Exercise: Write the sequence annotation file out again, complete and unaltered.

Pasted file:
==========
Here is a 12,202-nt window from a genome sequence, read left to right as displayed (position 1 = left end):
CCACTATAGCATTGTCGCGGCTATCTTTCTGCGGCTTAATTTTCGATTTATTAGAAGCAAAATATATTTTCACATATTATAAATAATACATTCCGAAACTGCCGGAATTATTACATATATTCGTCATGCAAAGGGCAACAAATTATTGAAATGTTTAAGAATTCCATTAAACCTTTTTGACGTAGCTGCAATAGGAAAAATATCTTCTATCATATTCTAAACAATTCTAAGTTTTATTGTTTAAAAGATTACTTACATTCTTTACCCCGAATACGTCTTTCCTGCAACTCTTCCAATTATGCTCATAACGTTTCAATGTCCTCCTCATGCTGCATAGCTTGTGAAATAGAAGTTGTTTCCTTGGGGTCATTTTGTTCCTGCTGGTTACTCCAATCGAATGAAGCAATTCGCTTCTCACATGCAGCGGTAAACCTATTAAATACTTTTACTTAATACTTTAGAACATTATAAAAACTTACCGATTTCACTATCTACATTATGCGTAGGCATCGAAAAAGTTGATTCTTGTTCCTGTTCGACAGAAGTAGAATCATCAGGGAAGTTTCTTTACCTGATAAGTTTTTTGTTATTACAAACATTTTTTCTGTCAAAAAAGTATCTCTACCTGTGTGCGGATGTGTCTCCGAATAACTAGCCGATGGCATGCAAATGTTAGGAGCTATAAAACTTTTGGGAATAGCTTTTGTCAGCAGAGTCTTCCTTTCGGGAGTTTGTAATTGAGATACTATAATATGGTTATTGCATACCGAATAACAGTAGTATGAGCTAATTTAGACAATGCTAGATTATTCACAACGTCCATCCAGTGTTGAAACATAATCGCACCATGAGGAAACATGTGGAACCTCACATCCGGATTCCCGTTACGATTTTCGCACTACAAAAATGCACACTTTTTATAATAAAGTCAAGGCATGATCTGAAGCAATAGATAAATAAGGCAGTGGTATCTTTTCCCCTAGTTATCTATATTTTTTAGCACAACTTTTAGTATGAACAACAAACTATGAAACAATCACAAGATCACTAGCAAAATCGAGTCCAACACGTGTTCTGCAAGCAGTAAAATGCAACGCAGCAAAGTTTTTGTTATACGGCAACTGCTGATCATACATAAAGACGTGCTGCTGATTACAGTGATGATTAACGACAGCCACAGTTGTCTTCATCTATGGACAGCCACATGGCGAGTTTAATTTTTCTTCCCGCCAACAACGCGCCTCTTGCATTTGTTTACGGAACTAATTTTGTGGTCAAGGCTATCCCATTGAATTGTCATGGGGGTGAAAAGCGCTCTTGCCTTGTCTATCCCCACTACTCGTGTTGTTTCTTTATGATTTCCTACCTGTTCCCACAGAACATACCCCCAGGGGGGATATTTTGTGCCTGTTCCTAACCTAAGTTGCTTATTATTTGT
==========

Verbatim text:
Here is a 12,202-nt window from a genome sequence, read left to right as displayed (position 1 = left end):
CCACTATAGCATTGTCGCGGCTATCTTTCTGCGGCTTAATTTTCGATTTATTAGAAGCAAAATATATTTTCACATATTATAAATAATACATTCCGAAACTGCCGGAATTATTACATATATTCGTCATGCAAAGGGCAACAAATTATTGAAATGTTTAAGAATTCCATTAAACCTTTTTGACGTAGCTGCAATAGGAAAAATATCTTCTATCATATTCTAAACAATTCTAAGTTTTATTGTTTAAAAGATTACTTACATTCTTTACCCCGAATACGTCTTTCCTGCAACTCTTCCAATTATGCTCATAACGTTTCAATGTCCTCCTCATGCTGCATAGCTTGTGAAATAGAAGTTGTTTCCTTGGGGTCATTTTGTTCCTGCTGGTTACTCCAATCGAATGAAGCAATTCGCTTCTCACATGCAGCGGTAAACCTATTAAATACTTTTACTTAATACTTTAGAACATTATAAAAACTTACCGATTTCACTATCTACATTATGCGTAGGCATCGAAAAAGTTGATTCTTGTTCCTGTTCGACAGAAGTAGAATCATCAGGGAAGTTTCTTTACCTGATAAGTTTTTTGTTATTACAAACATTTTTTCTGTCAAAAAAGTATCTCTACCTGTGTGCGGATGTGTCTCCGAATAACTAGCCGATGGCATGCAAATGTTAGGAGCTATAAAACTTTTGGGAATAGCTTTTGTCAGCAGAGTCTTCCTTTCGGGAGTTTGTAATTGAGATACTATAATATGGTTATTGCATACCGAATAACAGTAGTATGAGCTAATTTAGACAATGCTAGATTATTCACAACGTCCATCCAGTGTTGAAACATAATCGCACCATGAGGAAACATGTGGAACCTCACATCCGGATTCCCGTTACGATTTTCGCACTACAAAAATGCACACTTTTTATAATAAAGTCAAGGCATGATCTGAAGCAATAGATAAATAAGGCAGTGGTATCTTTTCCCCTAGTTATCTATATTTTTTAGCACAACTTTTAGTATGAACAACAAACTATGAAACAATCACAAGATCACTAGCAAAATCGAGTCCAACACGTGTTCTGCAAGCAGTAAAATGCAACGCAGCAAAGTTTTTGTTATACGGCAACTGCTGATCATACATAAAGACGTGCTGCTGATTACAGTGATGATTAACGACAGCCACAGTTGTCTTCATCTATGGACAGCCACATGGCGAGTTTAATTTTTCTTCCCGCCAACAACGCGCCTCTTGCATTTGTTTACGGAACTAATTTTGTGGTCAAGGCTATCCCATTGAATTGTCATGGGGGTGAAAAGCGCTCTTGCCTTGTCTATCCCCACTACTCGTGTTGTTTCTTTATGATTTCCTACCTGTTCCCACAGAACATACCCCCAGGGGGGATATTTTGTGCCTGTTCCTAACCTAAGTTGCTTATTATTTGT